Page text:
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Hearing loss

hearing loss
Hearing loss is complicated and unique to each person.

Some people with hearing loss can hear only certain frequencies, while other people have no hearing at all. Others might only have hearing in one ear, or start with normal hearing that gets worse over time.

According to the World Health Organization, 466 million people in the world have hearing loss. That is nearly five percent of the population. And that number is expected to grow, as the World Health Organization estimates that by 2050 one in every 10 people will have hearing loss.

This calls for more people to begin protecting their hearing and being aware of signs of hearing loss.


What are signs of hearing loss?

How do you know if you have hearing loss? There are many symptoms that you may be able to notice throughout your daily life.

Children and women’s voices are hard to understand

High-frequency hearing loss is very common because it progresses with age. High frequencies are high pitched sounds, such as the voices of children and women. Other high pitch sounds include birds singing or the sound of the oven beeping.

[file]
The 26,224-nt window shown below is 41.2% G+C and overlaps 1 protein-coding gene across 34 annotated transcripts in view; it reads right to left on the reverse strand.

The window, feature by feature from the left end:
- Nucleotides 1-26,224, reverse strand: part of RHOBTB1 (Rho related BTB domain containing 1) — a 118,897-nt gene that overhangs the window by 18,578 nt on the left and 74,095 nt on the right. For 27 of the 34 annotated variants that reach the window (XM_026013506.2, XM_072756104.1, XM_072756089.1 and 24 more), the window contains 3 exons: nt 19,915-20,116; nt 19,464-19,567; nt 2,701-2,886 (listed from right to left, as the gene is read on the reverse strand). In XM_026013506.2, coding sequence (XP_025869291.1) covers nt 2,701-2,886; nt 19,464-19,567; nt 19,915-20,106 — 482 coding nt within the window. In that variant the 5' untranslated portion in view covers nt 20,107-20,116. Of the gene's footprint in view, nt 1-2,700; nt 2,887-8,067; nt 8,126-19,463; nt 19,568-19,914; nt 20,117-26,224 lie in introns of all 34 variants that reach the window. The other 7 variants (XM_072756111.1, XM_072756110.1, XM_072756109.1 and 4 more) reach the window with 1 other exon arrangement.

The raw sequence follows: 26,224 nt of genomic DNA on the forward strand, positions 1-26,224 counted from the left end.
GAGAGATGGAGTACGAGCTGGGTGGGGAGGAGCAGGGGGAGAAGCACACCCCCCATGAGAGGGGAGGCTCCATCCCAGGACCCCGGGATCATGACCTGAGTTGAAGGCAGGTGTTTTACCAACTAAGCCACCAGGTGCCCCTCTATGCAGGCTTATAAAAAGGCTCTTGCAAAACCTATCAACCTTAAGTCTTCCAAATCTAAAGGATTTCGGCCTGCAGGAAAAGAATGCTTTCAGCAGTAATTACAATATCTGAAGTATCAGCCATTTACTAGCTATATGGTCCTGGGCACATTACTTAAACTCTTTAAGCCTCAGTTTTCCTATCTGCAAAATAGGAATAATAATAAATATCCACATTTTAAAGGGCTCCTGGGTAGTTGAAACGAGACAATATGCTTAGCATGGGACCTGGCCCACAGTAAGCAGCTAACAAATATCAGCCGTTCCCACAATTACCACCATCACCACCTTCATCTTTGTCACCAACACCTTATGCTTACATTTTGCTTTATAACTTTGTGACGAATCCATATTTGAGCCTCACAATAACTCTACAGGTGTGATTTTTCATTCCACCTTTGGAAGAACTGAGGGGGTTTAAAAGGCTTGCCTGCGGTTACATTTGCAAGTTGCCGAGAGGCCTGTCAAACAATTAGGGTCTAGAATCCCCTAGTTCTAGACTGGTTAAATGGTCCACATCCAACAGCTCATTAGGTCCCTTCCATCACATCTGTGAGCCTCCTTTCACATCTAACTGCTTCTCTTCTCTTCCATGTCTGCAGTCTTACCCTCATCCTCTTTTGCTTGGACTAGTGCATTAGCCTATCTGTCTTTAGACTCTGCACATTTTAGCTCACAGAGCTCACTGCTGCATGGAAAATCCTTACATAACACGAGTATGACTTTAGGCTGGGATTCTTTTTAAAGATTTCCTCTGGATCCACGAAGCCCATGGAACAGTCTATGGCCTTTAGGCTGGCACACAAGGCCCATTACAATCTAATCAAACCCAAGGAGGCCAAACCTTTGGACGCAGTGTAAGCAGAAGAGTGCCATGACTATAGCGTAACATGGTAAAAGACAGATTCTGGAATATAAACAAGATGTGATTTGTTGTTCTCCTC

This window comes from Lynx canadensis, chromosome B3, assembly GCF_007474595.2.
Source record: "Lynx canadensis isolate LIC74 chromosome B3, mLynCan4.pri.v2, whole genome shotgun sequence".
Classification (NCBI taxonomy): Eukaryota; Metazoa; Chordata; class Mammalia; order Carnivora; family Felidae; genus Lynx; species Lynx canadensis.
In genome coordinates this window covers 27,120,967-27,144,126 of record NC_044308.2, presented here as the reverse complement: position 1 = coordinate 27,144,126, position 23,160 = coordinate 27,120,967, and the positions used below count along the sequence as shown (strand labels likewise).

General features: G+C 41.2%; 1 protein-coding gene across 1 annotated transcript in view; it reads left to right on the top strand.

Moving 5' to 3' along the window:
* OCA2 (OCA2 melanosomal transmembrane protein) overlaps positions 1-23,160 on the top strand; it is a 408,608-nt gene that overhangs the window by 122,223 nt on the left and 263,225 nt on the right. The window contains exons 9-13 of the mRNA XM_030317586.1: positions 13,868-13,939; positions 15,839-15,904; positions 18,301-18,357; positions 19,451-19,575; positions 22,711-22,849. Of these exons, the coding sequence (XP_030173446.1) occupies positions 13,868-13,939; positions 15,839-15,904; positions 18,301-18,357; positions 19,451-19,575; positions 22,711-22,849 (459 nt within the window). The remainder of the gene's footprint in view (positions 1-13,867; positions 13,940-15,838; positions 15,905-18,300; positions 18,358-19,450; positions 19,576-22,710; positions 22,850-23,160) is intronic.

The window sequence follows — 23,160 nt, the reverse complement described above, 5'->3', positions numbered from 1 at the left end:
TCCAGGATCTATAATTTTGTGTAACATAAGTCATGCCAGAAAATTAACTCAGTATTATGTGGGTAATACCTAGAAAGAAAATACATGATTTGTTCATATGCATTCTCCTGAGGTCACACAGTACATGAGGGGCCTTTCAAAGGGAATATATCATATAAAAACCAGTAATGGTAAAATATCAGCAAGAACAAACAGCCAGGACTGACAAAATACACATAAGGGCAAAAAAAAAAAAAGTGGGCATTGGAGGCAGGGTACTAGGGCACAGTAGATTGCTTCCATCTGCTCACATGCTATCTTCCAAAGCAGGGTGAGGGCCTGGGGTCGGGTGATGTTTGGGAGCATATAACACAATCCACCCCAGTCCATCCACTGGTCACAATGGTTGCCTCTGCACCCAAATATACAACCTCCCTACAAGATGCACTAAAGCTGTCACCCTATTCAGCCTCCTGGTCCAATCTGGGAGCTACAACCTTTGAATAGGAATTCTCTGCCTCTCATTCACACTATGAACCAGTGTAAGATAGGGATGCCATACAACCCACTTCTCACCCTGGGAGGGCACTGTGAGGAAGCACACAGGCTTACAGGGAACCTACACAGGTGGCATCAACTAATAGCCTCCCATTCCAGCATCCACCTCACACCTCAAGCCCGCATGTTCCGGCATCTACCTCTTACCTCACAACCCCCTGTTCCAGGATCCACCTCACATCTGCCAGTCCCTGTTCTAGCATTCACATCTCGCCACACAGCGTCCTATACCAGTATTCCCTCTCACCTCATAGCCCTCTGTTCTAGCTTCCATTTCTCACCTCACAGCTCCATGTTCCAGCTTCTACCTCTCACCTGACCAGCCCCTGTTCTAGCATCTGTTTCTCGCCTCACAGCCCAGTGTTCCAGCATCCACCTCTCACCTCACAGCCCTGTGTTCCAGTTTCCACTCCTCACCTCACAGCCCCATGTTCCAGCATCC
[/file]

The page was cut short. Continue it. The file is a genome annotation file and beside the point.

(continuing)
You ask others to repeat themselves

If a conversation is hard to follow, especially in loud environments, this may be a sign of hearing loss. Background noise makes it very difficult to hear other voices when you have hearing loss. You may feel more inclined to withdraw from a conversation because it is too difficult to keep up.

You are turning up the volume on your electronics

If music, the TV or other electronics are hard to hear, you may be experiencing hearing loss.

You feel like your ears are clogged or filled

If you’ve been experiencing pain or an uncomfortable feeling in your ear, you may have a blockage from ear wax or fluid. It’s important to visit a doctor if you have any pain or unusual sensations with your ear.


Types of hearing loss

It’s important to know that there isn’t just one type of hearing loss. There are actually three types of hearing loss. The different types largely depend on if the issue lies in the outer, middle or inner ear.

Conductive hearing loss